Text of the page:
Your organisation joined in when Twitter and Facebook came along.  You’ve done some blogging and e-mail marketing, too, but is all of this activity helping your organisation?

You may have started out on social media in a rather haphazard way, learning as you went along.  Yet, today you need to know how using social media applications is helping your organisation to succeed.

Having a social media manifesto could lead you to the answer.  Use the headings below to help you to create that manifesto.

Who do you want to reach via social media?

Who is your target audience?

Do you use Twitter, for example, to build your employer community?  Do you use Twitter to promote your courses?  Are you looking to draw partners and suppliers to you via Twitter?  What’s the plan?

If there isn’t one, create it now.  Having a plan will shape what you tweet about, what online content you produce, and which “conversations” you take part in, lead or start.

What image of your organisation do you want to present on each social media platform?

Your organisation has a different persona on Facebook from the one created on Twitter.  Each persona needs to be crafted carefully because brand and image matter.

It’s a good to know, for example, that you’re looking to draw the 19+ age group to your Facebook page and to direct your 16 to 19 students to your own online forums.   This knowledge will help you to decide how to promote your Facebook page, how to create social media advertising campaigns and what to write about online.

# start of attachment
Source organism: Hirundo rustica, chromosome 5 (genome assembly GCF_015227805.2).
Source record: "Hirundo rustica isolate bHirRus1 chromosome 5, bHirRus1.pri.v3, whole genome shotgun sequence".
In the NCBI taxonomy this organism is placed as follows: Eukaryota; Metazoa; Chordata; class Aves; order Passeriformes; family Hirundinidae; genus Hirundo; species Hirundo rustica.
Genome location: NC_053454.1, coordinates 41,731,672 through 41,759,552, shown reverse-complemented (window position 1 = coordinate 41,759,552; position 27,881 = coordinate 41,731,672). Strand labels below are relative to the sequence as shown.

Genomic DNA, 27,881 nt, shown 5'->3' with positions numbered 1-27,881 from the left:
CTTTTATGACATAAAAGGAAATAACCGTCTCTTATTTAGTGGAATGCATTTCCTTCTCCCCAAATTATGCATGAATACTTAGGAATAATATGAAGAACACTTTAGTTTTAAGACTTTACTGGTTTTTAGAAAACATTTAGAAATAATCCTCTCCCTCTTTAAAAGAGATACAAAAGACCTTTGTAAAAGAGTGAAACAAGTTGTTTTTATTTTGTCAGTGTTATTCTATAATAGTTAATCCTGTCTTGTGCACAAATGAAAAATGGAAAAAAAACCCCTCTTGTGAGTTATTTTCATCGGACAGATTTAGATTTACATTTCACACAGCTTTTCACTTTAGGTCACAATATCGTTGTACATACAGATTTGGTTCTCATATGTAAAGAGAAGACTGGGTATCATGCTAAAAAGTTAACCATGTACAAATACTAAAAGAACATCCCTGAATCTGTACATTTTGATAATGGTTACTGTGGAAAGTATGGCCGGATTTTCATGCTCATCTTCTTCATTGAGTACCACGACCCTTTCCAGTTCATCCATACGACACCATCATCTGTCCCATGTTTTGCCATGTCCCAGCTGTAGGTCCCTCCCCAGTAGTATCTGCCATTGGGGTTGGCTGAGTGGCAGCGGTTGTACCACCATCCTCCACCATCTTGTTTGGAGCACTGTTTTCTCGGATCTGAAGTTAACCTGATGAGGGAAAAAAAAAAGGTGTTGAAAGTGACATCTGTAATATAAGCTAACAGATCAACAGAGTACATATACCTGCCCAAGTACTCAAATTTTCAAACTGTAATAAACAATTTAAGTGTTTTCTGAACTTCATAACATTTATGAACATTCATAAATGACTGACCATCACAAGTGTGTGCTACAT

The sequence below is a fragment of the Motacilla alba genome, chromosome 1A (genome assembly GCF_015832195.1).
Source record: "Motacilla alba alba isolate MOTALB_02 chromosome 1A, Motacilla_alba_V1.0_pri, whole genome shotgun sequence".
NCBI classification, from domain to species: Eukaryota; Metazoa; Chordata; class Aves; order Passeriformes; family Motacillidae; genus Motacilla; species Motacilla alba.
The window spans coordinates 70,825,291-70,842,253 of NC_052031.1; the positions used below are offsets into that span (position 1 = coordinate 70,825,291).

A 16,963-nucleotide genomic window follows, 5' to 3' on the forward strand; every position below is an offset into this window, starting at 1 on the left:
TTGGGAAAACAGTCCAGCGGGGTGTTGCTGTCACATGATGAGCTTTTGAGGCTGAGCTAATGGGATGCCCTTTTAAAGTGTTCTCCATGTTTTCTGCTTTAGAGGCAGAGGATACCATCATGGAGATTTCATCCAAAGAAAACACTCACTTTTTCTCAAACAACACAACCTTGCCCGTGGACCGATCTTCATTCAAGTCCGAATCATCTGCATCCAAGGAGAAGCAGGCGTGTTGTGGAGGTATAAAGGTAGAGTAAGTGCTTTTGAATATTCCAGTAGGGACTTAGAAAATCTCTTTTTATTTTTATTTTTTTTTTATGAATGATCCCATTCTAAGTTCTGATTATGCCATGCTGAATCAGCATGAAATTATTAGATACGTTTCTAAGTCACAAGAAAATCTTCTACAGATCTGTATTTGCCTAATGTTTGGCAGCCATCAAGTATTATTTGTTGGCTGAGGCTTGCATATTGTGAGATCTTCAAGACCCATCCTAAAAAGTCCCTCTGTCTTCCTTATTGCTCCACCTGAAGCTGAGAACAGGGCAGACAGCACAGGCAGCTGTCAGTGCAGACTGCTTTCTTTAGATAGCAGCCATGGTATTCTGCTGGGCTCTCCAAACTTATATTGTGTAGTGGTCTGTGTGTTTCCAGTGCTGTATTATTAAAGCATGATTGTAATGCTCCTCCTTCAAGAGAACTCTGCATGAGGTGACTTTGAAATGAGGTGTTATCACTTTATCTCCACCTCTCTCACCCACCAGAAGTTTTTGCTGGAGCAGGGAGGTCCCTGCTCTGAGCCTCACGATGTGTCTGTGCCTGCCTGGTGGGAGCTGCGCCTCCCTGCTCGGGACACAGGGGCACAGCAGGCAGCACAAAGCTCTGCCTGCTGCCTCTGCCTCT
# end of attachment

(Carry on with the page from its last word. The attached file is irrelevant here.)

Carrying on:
What’s the unique contribution that social media makes in your organisation?

Imagine your VP Resources has just asked you this question.

Organisations like yours have been tweeting, liking, blogging, pinning and more for quite some time.   Now the people who manage the finances are asking about the pay off.

If you’ve just set out to engage with your marketplace, which is what most organisations did, now’s the time to do more.  Can you prove that you have access to people and to organisations that you would not be able to contact or engage with via other means?   Can you demonstrate that you’re generating new business via the social media applications you use?

To do this you need a plan which sets out which organisations, businesses and people you’re targeting via social media.  Show how you plan to achieve, and then measure, your success, too. Do that and you’ll be able to demonstrate that your work is adding to your enrolments.

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What are you doing to make your use of social media a mainstream marketing activity?

What are you doing to win hearts and minds?

Are you promoting your successes with social media to your colleagues?  Are you letting the people who matter know what social media is doing to build your organisation’s success?

It’s a mistake not to promote what you’re doing within your organisation.   People need to know, and be reminded regularly, of the successes that social media activity is bringing.  That means mounting an internal publicity campaign.  Do you have one?

Management and social media

If you build your social media manifesto around the issues posed in the questions above, you’ll know what to say when resource managers ask you about the return on investment in social media.

A good social media manifesto that is circulated within your organisation could become your bridge between what’s new and exciting technologically and the decision-making processes that allocate budgets.

That means it’s time to start writing your manifesto.  It will help to secure social media’s future in your organisation.

Margaret Adams MA Chartered FCIPD is a former college manager.  She helps real world businesses make better use of the online world to build their reputations and their success. 

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